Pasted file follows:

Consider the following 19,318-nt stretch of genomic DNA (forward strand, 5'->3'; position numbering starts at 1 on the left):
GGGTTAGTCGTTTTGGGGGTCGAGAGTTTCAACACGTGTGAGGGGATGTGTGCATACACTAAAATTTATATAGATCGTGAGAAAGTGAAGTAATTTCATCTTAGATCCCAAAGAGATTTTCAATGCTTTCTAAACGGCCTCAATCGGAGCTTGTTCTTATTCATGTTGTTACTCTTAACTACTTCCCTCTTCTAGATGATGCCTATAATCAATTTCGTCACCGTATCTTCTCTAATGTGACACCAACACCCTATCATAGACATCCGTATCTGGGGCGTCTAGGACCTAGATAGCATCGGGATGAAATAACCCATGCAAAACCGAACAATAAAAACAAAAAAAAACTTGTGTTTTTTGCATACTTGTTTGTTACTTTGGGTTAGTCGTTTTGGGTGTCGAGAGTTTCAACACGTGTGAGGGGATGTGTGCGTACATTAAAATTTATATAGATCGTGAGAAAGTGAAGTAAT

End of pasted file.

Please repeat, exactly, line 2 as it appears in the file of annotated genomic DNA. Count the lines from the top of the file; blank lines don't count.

GGGTTAGTCGTTTTGGGGGTCGAGAGTTTCAACACGTGTGAGGGGATGTGTGCATACACTAAAATTTATATAGATCGTGAGAAAGTGAAGTAATTTCATCTTAGATCCCAAAGAGATTTTCAATGCTTTCTAAACGGCCTCAATCGGAGCTTGTTCTTATTCATGTTGTTACTCTTAACTACTTCCCTCTTCTAGATGATGCCTATAATCAATTTCGTCACCGTATCTTCTCTAATGTGACACCAACACCCTATCATAGACATCCGTATCTGGGGCGTCTAGGACCTAGATAGCATCGGGATGAAATAACCCATGCAAAACCGAACAATAAAAACAAAAAAAAACTTGTGTTTTTTGCATACTTGTTTGTTACTTTGGGTTAGTCGTTTTGGGTGTCGAGAGTTTCAACACGTGTGAGGGGATGTGTGCGTACATTAAAATTTATATAGATCGTGAGAAAGTGAAGTAAT